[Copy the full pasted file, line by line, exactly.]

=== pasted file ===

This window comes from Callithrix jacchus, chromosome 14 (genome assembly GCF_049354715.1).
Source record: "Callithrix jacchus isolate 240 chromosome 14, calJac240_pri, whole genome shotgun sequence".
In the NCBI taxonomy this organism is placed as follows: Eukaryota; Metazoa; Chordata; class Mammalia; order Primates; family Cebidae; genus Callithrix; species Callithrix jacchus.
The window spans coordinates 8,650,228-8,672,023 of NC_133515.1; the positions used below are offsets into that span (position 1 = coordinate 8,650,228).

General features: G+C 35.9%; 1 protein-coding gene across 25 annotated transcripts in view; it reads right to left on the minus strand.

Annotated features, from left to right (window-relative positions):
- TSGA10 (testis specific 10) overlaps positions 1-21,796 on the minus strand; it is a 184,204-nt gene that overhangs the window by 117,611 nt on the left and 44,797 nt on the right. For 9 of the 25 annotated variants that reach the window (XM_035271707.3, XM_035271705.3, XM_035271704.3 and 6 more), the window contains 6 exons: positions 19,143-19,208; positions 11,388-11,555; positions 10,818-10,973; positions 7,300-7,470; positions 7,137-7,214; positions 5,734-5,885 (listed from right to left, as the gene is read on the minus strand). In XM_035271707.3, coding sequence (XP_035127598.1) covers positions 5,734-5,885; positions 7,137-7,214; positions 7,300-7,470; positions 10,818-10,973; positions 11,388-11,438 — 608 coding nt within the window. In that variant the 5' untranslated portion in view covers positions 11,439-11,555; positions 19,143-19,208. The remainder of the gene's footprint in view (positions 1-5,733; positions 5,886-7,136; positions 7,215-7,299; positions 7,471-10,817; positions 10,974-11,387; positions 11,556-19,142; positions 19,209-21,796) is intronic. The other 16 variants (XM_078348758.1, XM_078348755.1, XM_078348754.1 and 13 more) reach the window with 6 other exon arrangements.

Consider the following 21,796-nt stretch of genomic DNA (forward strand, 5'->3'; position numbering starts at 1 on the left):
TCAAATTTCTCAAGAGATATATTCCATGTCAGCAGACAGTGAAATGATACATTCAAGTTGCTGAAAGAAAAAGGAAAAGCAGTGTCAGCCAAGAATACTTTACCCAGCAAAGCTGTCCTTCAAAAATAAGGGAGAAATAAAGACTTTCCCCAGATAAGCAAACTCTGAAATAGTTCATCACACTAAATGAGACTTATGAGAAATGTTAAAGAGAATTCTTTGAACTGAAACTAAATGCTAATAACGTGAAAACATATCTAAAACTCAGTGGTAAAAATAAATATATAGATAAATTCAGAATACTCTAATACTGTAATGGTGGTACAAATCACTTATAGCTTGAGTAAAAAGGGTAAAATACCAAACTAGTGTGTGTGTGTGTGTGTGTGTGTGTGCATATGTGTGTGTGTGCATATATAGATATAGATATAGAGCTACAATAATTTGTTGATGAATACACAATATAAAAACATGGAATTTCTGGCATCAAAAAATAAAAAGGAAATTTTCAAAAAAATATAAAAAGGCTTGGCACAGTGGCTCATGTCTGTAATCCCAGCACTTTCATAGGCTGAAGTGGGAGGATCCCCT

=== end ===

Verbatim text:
This window comes from Callithrix jacchus, chromosome 14 (genome assembly GCF_049354715.1).
Source record: "Callithrix jacchus isolate 240 chromosome 14, calJac240_pri, whole genome shotgun sequence".
In the NCBI taxonomy this organism is placed as follows: Eukaryota; Metazoa; Chordata; class Mammalia; order Primates; family Cebidae; genus Callithrix; species Callithrix jacchus.
The window spans coordinates 8,650,228-8,672,023 of NC_133515.1; the positions used below are offsets into that span (position 1 = coordinate 8,650,228).

General features: G+C 35.9%; 1 protein-coding gene across 25 annotated transcripts in view; it reads right to left on the minus strand.

Annotated features, from left to right (window-relative positions):
- TSGA10 (testis specific 10) overlaps positions 1-21,796 on the minus strand; it is a 184,204-nt gene that overhangs the window by 117,611 nt on the left and 44,797 nt on the right. For 9 of the 25 annotated variants that reach the window (XM_035271707.3, XM_035271705.3, XM_035271704.3 and 6 more), the window contains 6 exons: positions 19,143-19,208; positions 11,388-11,555; positions 10,818-10,973; positions 7,300-7,470; positions 7,137-7,214; positions 5,734-5,885 (listed from right to left, as the gene is read on the minus strand). In XM_035271707.3, coding sequence (XP_035127598.1) covers positions 5,734-5,885; positions 7,137-7,214; positions 7,300-7,470; positions 10,818-10,973; positions 11,388-11,438 — 608 coding nt within the window. In that variant the 5' untranslated portion in view covers positions 11,439-11,555; positions 19,143-19,208. The remainder of the gene's footprint in view (positions 1-5,733; positions 5,886-7,136; positions 7,215-7,299; positions 7,471-10,817; positions 10,974-11,387; positions 11,556-19,142; positions 19,209-21,796) is intronic. The other 16 variants (XM_078348758.1, XM_078348755.1, XM_078348754.1 and 13 more) reach the window with 6 other exon arrangements.

Consider the following 21,796-nt stretch of genomic DNA (forward strand, 5'->3'; position numbering starts at 1 on the left):
TCAAATTTCTCAAGAGATATATTCCATGTCAGCAGACAGTGAAATGATACATTCAAGTTGCTGAAAGAAAAAGGAAAAGCAGTGTCAGCCAAGAATACTTTACCCAGCAAAGCTGTCCTTCAAAAATAAGGGAGAAATAAAGACTTTCCCCAGATAAGCAAACTCTGAAATAGTTCATCACACTAAATGAGACTTATGAGAAATGTTAAAGAGAATTCTTTGAACTGAAACTAAATGCTAATAACGTGAAAACATATCTAAAACTCAGTGGTAAAAATAAATATATAGATAAATTCAGAATACTCTAATACTGTAATGGTGGTACAAATCACTTATAGCTTGAGTAAAAAGGGTAAAATACCAAACTAGTGTGTGTGTGTGTGTGTGTGTGTGTGCATATGTGTGTGTGTGCATATATAGATATAGATATAGAGCTACAATAATTTGTTGATGAATACACAATATAAAAACATGGAATTTCTGGCATCAAAAAATAAAAAGGAAATTTTCAAAAAAATATAAAAAGGCTTGGCACAGTGGCTCATGTCTGTAATCCCAGCACTTTCATAGGCTGAAGTGGGAGGATCCCCT